Foreign investors have remained net sellers of Indian equities in the financial year 2021-22 till date. FPIs have sold Indian equities worth ₹98,886 crore in FY22 YTD, till February 28, which is the highest ever outflow in a financial year till date.
Overall, including all segments (debt and hybrid), FPIs outflows for FY22 (till Feb) stand at ₹72,173 crore, again a record high. Before this, the highest overall net outflow by foreign investors was witnessed in 2008-09 at ₹45,811 crore followed by FPI outflows in FY19 at ₹38,930 crore and then FY20 at ₹27,528 crore .
Meanwhile, just in Indian equities, FPIs sold worth ₹47,706 crore in FY09 and ₹88 crore in FY19 but bought equities worth ₹6,153 crore in FY20.
|Highest overall FPI outflows in a financial year|
|Financial Year||Overall FII outflows (all segments)||FII inflows/outflows in Indian equities|
|2021-22||- ₹72,173 crore||- ₹98,886 crore|
|2008-09||- ₹45,811 crore||- ₹47,706 crore|
|2018-19||- ₹38,930 crore||- ₹88 crore|
|2019-20||- ₹27,528 crore||₹6,153 crore|
|2015-16||- ₹18,176 crore||- ₹14,172 crore|
The record-high outflows by foreign investors in FY22 come on the back of rapidly escalating geopolitical tensions as Russia invades Ukraine, surging crude oil prices as it crosses $110 per barrel, expectations of an aggressive interest rate hike by the US Fed and a rising dollar. Analysts globally expect 5-7 policy rate hikes by the Fed in 2022.
These external risks forced foreign investors to withdraw money from India to invest in safer assets and developed countries.
February was the fifth consecutive month that witnessed outflows with the FPIs selling Indian equities worth ₹35,592 crore, the highest ever since March 2020, when the Indian markets witnessed massive sell-off due to COVID. In March 2020, outflows by foreign investors in Indian equities stood at ₹61,973 crore.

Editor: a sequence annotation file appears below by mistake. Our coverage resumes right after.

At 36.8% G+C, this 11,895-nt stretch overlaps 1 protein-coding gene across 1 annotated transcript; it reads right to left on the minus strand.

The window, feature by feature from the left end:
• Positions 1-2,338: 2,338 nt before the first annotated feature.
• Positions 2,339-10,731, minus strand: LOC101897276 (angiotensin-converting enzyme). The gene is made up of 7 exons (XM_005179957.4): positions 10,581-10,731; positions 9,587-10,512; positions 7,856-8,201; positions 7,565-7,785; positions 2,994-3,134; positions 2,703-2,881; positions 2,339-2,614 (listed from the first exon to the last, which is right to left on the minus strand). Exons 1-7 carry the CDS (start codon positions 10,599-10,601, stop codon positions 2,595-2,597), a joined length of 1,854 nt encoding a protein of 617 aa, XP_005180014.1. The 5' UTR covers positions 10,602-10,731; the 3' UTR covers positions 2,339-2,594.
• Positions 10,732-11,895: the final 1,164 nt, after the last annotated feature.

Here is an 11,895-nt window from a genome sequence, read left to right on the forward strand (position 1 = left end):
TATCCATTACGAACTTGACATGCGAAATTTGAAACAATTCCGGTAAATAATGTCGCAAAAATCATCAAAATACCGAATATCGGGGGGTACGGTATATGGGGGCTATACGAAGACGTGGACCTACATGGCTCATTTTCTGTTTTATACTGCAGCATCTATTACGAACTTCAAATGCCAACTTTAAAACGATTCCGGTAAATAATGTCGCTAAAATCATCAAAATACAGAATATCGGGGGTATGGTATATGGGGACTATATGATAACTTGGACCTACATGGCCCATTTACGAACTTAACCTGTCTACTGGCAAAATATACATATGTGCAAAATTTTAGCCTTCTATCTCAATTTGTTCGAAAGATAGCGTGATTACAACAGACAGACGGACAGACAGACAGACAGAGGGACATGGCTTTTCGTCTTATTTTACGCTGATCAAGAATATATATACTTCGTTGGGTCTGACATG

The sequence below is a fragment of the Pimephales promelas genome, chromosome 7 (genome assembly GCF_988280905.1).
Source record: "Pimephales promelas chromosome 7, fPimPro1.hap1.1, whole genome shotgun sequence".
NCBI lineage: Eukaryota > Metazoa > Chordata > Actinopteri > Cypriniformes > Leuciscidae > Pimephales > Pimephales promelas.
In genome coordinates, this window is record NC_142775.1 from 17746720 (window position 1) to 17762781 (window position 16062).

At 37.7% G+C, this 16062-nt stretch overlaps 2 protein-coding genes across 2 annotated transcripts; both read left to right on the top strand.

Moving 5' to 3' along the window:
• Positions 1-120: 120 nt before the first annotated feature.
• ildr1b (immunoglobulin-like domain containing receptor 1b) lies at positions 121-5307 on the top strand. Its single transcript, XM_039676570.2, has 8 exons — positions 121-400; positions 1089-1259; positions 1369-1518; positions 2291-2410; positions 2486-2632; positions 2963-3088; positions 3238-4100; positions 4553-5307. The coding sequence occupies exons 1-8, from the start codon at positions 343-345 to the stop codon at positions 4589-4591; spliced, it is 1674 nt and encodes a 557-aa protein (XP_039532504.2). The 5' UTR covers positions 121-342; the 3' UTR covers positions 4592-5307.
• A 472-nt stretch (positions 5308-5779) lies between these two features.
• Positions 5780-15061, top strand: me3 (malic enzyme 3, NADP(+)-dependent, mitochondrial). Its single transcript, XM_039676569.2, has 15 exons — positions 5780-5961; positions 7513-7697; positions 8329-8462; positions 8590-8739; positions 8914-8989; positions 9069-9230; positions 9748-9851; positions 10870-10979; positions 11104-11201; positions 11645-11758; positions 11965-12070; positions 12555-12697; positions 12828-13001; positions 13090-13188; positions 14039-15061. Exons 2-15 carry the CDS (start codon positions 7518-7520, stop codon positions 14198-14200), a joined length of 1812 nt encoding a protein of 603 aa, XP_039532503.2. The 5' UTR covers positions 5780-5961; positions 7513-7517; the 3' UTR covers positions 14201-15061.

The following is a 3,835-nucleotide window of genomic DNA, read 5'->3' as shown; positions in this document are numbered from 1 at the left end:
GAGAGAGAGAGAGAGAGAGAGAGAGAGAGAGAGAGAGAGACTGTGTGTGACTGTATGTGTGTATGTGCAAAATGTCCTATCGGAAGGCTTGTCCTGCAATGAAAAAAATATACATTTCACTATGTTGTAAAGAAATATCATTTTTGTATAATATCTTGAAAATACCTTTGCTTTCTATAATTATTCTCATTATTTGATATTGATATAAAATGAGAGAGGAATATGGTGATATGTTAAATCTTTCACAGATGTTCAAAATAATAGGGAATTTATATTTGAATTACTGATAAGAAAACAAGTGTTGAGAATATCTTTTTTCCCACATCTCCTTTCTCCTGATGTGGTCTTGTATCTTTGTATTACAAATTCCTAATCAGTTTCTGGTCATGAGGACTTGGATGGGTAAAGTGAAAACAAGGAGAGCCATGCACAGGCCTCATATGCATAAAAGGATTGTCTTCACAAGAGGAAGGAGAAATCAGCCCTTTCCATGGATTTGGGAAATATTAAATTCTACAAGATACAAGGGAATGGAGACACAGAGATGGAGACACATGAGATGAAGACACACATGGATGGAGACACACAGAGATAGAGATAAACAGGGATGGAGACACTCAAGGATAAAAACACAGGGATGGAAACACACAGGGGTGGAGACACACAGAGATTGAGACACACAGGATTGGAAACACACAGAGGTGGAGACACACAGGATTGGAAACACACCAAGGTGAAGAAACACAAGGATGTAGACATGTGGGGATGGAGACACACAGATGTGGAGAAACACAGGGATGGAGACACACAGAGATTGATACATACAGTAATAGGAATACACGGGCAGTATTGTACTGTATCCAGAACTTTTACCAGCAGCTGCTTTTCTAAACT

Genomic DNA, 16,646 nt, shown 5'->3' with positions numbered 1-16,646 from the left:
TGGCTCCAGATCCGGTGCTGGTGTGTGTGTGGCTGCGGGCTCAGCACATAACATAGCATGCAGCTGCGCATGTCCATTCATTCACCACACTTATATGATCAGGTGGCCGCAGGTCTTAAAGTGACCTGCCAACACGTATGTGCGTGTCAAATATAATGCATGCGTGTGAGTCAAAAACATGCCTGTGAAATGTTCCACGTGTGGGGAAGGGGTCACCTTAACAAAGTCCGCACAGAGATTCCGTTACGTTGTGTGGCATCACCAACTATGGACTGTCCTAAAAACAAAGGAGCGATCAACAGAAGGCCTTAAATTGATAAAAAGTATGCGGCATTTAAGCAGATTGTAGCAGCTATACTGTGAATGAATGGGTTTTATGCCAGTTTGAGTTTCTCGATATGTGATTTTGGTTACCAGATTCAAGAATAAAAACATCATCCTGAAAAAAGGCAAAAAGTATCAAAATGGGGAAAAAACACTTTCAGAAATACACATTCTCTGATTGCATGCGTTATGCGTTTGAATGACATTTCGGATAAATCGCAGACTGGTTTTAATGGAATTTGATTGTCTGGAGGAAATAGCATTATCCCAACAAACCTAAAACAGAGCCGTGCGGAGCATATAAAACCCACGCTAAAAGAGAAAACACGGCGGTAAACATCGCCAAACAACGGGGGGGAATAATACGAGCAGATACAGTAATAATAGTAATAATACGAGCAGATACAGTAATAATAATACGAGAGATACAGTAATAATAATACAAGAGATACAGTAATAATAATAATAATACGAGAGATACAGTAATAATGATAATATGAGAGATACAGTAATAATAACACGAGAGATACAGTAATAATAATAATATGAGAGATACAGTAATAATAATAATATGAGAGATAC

Meanwhile, in January 2022, this figure stood at ₹33,303 crore.
Uncertainties around Ukraine and Russia with US and UK imposing sanctions on Russia post its invasion of Ukraine has led to a 12 percent fall in Indian markets from its record highs hit in October 2021. Further, the rising crude oil prices pose risks to the budgetary calculations and it leading to a rise in inflation may force the Central bank to raise rates faster.
The Economic Survey expected the crude oil price to remain at an average of $75-77 per barrel for the coming year, which is not looking very plausible. Hence, this can lead to inflation rising more than expected and growth missing forecasts in 2022.
Experts believe that it will take some time for the foreign investors to return back to India, at least till the uncertainty surrounding Russia and Ukraine are not over. Further, the corporate earnings also remain at risk as the rise in crude oil prices will adversely impact raw material costs across sectors and hence the companies may face margin pressure in the coming quarters.
However, even though the foreign investors seem to have lost confidence in Indian equities, the domestic investors and mutual funds have been consistently infusing funds in Indian equities countering some of the negative impacts due to the foreign outflows.
|5 months of highest outflows by foreign investors in the last 10 years|
|Month||FPI outflows in Indian equities ( ₹Crore)|